The icons on the file folders are not too distracting and remind me of Boardmaker icons. The classroom where I work uses Boardmaker icons so there is always the question if the students will be able to make the transition to new icons. I think most students would be able to make the adjustment. The program has an extensive library of icons. You can import photos or take pictures if you wish.
File folders mean there is access to another window with available vocabulary. I activated the feelings file folder. I often find feelings are the most difficult to depict with drawings or icons. I was pleasantly surprised to find real pictures.
This is not a feature I have seen before in other AAC programs. It would definitely be a plus to be able to take and use your own photos to depict feelings. I went back to the Get Started Manual to see how this worked. I found you could take pictures or get them from your picture library and make hot spots for vocabulary access. You simply put the blue frames around the part of the picture you want to make active. You can basically take a picture of a classroom shelf of toys and then make hotspots for easy access to the spoken vocabulary. I can think of a few students who respond to photos better than icons. This feature would not only save time it would be better for some students to see photos of the actual objects they use. You can also make hybrid pages that combine both photos and icons.
I discovered the arrow on the lower right corner brought up the editing feature as well as access and settings menus. I had a concern that students may get into this too easily. I have had students do some self editing in the past with some interesting results. In the settings, there is a direct link to a help source so I emailed my question. I asked about turning off the edit feature for students who may edit on their own. They got back to me within 24 hrs. I thought that was a good response rate considering the response most likely came from a completely different time zone. I was told it was possible to edit that feature within the settings section of the iPad. I tried and the editing feature became grayed out and not accessible. I turned it back on because I wanted to try it out.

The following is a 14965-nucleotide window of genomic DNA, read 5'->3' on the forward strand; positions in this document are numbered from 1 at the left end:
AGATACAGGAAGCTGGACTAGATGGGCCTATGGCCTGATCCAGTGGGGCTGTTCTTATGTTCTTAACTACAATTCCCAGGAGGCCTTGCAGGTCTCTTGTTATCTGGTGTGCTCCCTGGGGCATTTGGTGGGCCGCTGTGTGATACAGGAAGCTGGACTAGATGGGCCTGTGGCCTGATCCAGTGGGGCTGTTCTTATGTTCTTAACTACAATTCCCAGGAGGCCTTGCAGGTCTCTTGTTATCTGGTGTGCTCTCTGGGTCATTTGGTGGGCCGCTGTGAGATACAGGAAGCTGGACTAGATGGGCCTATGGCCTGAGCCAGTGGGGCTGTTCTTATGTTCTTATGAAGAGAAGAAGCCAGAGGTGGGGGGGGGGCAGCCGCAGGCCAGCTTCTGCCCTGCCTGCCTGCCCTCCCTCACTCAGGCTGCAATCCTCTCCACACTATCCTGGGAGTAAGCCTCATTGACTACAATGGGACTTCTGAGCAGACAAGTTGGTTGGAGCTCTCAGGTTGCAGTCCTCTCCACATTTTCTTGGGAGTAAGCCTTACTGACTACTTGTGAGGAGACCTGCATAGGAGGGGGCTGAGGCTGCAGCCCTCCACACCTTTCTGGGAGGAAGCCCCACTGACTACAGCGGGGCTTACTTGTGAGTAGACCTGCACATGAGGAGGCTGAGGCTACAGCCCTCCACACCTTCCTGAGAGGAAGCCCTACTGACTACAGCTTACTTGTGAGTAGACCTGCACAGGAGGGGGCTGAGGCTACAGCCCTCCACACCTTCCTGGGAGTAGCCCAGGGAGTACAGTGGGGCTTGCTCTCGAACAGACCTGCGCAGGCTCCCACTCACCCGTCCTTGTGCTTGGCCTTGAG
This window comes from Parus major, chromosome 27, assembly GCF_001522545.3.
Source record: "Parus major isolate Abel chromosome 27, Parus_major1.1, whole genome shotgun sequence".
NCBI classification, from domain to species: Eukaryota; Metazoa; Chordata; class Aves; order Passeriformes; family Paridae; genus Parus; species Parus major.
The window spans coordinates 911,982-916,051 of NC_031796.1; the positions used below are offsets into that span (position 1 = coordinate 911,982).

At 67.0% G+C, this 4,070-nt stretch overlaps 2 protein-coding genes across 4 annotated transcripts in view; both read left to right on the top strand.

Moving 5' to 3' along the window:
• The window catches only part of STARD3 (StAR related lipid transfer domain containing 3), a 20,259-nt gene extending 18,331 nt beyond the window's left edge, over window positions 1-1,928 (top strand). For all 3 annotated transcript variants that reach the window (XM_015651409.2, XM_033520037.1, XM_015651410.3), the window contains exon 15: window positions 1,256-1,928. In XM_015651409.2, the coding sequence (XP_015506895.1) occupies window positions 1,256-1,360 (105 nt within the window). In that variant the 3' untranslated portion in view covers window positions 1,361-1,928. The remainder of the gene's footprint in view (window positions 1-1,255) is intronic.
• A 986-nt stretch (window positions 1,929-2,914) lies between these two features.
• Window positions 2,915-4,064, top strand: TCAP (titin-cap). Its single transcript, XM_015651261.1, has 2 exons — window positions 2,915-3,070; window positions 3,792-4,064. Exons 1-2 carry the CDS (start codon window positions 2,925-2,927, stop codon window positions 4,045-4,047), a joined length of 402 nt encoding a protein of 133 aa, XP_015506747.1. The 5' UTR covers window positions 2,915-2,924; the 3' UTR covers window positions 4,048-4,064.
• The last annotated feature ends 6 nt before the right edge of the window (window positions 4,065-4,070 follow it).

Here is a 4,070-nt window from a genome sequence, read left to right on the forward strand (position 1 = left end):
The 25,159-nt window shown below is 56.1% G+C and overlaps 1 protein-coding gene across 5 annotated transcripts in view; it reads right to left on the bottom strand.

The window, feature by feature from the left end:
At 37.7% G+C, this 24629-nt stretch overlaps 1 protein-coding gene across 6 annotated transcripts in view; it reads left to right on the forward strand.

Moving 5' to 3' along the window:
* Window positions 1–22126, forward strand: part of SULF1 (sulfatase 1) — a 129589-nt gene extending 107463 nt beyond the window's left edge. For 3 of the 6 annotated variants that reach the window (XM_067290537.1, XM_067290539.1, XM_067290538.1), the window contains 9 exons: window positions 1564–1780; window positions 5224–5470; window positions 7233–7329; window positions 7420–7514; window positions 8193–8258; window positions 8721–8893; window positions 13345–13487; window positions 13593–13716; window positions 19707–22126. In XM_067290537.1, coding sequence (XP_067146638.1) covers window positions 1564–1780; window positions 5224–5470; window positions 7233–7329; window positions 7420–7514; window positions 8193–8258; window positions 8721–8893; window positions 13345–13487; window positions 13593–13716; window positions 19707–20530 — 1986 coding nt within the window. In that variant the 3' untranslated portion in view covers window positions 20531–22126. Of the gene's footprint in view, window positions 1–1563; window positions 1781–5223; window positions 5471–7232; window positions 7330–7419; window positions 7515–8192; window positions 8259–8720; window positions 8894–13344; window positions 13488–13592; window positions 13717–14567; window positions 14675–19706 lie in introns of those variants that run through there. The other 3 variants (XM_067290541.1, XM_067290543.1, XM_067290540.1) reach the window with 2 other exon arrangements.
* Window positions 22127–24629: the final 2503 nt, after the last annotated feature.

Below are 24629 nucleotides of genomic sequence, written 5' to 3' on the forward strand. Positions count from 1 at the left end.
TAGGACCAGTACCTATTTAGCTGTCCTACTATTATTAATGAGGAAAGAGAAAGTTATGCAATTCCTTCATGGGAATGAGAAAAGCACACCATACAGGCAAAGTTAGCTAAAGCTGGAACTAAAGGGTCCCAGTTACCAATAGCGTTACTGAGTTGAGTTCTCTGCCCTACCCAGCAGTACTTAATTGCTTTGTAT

The little green box in the lower end of the curve is the edit mode. It will open up the edit feature for any window you have open. Here is the hobby window with the edit activated.
As you can see along the top there are a variety of things you can do in the edit mode. This changes somewhat depending on if you are using a photograph with hot spots or a display with icons. You can take and use pictures from your gallery or choose symbols from the Symbol library. You can record music, voices, or add text to speech.
The little red wheel is the settings access. It is possible to adjust direct touch access, voice output, scanning and auditory support when a frame is highlighted. There are 10 voices to choose from. This is actually closer to 2 males and 2 females with American accents unless your student wants an accent. I tried to make a younger childs voice by changing the speed and the pitch on the voices . This was an old trick I use to use to get a kid voice. I thought the voices still sounded like older children to me but maybe with more tweaking it would still work.
The yellow arrow opens up a variety writing methods to include a keyboard and writing with a finger or stylus. It also has a text to speech capability. This means the program can be used to produce written work that can be printed if the blue button on the message board is available for email or printing.
The note pad looks like this. You can place your written word into the message window and it will be spoken with the message window activation. You can also send messages in email.
As you can see, ChatAble is quite remarkable and meets most of what I am looking for. I haven’t found any others to be quite as user friendly. This is our last full week of school before Summer break and I am sad that I will need to wait until next Fall to test it out with students. I can think of a few that could use it. I will be showing it to the Assistive Technology Department because I feel it would be on the top of the list. When I looked at the Therapy Box website it looked like they gave as much as 50% off the cost to school districts. I think this would make it quite reasonable compared to other programs in the same range of capabilities.